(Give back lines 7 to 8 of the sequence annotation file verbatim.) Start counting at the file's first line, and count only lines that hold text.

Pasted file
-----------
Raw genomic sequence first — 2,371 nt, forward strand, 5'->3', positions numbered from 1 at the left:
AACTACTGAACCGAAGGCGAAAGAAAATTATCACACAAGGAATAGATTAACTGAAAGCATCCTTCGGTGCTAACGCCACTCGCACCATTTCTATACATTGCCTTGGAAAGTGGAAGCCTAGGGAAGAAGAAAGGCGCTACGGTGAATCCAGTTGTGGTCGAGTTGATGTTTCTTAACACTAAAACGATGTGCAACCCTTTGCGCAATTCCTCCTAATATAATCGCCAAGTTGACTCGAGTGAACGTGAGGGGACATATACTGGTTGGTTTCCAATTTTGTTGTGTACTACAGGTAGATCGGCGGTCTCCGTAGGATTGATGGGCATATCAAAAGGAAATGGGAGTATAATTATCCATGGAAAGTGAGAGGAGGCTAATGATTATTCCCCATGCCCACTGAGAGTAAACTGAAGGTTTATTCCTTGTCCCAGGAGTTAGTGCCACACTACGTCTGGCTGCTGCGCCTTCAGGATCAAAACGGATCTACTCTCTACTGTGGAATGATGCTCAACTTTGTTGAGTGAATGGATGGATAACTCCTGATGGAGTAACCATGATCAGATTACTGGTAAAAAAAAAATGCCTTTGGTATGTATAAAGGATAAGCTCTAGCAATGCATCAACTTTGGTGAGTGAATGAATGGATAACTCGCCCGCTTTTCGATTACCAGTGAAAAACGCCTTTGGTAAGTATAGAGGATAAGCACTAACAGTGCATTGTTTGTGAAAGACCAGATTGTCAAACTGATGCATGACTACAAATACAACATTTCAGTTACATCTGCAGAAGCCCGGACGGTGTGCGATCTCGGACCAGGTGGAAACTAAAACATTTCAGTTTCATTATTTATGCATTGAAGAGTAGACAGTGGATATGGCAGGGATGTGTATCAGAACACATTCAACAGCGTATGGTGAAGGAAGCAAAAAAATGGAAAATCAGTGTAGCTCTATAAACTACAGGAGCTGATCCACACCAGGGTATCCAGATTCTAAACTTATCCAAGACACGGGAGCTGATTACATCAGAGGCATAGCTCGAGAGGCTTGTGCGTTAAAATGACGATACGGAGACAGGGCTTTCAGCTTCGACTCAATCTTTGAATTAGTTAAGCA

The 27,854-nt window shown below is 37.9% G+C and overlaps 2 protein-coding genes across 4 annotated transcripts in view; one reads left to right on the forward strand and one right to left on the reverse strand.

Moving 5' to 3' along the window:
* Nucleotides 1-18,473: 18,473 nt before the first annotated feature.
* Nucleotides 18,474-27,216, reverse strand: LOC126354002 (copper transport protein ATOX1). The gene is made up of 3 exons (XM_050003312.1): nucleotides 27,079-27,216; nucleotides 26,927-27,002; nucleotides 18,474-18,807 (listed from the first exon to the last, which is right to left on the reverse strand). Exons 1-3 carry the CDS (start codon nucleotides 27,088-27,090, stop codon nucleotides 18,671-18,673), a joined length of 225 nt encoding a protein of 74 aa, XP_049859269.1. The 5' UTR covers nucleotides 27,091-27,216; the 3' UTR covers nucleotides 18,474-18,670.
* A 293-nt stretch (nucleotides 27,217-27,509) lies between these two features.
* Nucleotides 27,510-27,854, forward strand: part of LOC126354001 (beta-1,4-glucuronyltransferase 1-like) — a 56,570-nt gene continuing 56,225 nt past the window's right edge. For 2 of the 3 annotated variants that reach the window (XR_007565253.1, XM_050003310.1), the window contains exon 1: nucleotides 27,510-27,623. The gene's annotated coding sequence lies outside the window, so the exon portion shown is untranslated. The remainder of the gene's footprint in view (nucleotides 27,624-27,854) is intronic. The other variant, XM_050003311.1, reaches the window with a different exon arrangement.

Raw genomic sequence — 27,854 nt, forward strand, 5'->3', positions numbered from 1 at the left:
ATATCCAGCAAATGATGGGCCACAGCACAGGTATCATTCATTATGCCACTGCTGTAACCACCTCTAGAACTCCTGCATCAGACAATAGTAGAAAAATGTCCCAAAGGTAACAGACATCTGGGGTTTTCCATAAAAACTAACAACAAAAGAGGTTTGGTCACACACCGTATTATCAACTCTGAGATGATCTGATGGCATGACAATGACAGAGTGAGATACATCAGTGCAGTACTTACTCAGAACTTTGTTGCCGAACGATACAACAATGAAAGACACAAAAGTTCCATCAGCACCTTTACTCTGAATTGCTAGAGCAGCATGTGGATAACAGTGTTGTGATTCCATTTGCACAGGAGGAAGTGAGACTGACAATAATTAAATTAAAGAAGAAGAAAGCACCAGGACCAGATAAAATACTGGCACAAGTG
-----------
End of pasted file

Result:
* A 293-nt stretch (nucleotides 27,217-27,509) lies between these two features.
* Nucleotides 27,510-27,854, forward strand: part of LOC126354001 (beta-1,4-glucuronyltransferase 1-like) — a 56,570-nt gene continuing 56,225 nt past the window's right edge. For 2 of the 3 annotated variants that reach the window (XR_007565253.1, XM_050003310.1), the window contains exon 1: nucleotides 27,510-27,623. The gene's annotated coding sequence lies outside the window, so the exon portion shown is untranslated. The remainder of the gene's footprint in view (nucleotides 27,624-27,854) is intronic. The other variant, XM_050003311.1, reaches the window with a different exon arrangement.